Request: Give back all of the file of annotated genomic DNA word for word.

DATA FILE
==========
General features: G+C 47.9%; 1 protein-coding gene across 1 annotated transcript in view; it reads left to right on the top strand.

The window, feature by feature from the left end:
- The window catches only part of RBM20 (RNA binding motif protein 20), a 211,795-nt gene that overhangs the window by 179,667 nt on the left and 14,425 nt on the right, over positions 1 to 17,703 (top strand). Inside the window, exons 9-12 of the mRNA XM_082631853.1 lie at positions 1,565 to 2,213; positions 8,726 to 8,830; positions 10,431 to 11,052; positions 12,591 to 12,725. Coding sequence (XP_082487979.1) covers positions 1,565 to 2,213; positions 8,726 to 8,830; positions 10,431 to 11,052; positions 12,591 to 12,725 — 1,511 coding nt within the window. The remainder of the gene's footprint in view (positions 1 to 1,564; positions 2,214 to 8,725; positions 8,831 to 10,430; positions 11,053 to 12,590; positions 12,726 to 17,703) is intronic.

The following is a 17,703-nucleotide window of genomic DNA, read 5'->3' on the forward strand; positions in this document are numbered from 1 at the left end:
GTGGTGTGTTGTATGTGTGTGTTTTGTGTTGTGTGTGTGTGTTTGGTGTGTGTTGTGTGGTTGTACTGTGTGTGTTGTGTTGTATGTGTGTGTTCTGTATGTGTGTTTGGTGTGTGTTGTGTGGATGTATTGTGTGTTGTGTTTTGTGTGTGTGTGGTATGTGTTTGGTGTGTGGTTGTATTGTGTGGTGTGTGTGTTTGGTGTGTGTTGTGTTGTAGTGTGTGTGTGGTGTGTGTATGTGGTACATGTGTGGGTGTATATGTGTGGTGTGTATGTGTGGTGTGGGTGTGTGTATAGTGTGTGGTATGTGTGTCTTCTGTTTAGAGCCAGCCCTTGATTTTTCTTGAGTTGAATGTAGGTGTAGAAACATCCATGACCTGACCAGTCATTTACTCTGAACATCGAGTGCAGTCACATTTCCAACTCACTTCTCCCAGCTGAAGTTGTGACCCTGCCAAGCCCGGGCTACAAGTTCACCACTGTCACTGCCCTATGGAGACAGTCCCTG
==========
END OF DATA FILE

General features: G+C 47.9%; 1 protein-coding gene across 1 annotated transcript in view; it reads left to right on the top strand.

The window, feature by feature from the left end:
- The window catches only part of RBM20 (RNA binding motif protein 20), a 211,795-nt gene that overhangs the window by 179,667 nt on the left and 14,425 nt on the right, over positions 1 to 17,703 (top strand). Inside the window, exons 9-12 of the mRNA XM_082631853.1 lie at positions 1,565 to 2,213; positions 8,726 to 8,830; positions 10,431 to 11,052; positions 12,591 to 12,725. Coding sequence (XP_082487979.1) covers positions 1,565 to 2,213; positions 8,726 to 8,830; positions 10,431 to 11,052; positions 12,591 to 12,725 — 1,511 coding nt within the window. The remainder of the gene's footprint in view (positions 1 to 1,564; positions 2,214 to 8,725; positions 8,831 to 10,430; positions 11,053 to 12,590; positions 12,726 to 17,703) is intronic.

The following is a 17,703-nucleotide window of genomic DNA, read 5'->3' on the forward strand; positions in this document are numbered from 1 at the left end:
GTGGTGTGTTGTATGTGTGTGTTTTGTGTTGTGTGTGTGTGTTTGGTGTGTGTTGTGTGGTTGTACTGTGTGTGTTGTGTTGTATGTGTGTGTTCTGTATGTGTGTTTGGTGTGTGTTGTGTGGATGTATTGTGTGTTGTGTTTTGTGTGTGTGTGGTATGTGTTTGGTGTGTGGTTGTATTGTGTGGTGTGTGTGTTTGGTGTGTGTTGTGTTGTAGTGTGTGTGTGGTGTGTGTATGTGGTACATGTGTGGGTGTATATGTGTGGTGTGTATGTGTGGTGTGGGTGTGTGTATAGTGTGTGGTATGTGTGTCTTCTGTTTAGAGCCAGCCCTTGATTTTTCTTGAGTTGAATGTAGGTGTAGAAACATCCATGACCTGACCAGTCATTTACTCTGAACATCGAGTGCAGTCACATTTCCAACTCACTTCTCCCAGCTGAAGTTGTGACCCTGCCAAGCCCGGGCTACAAGTTCACCACTGTCACTGCCCTATGGAGACAGTCCCTG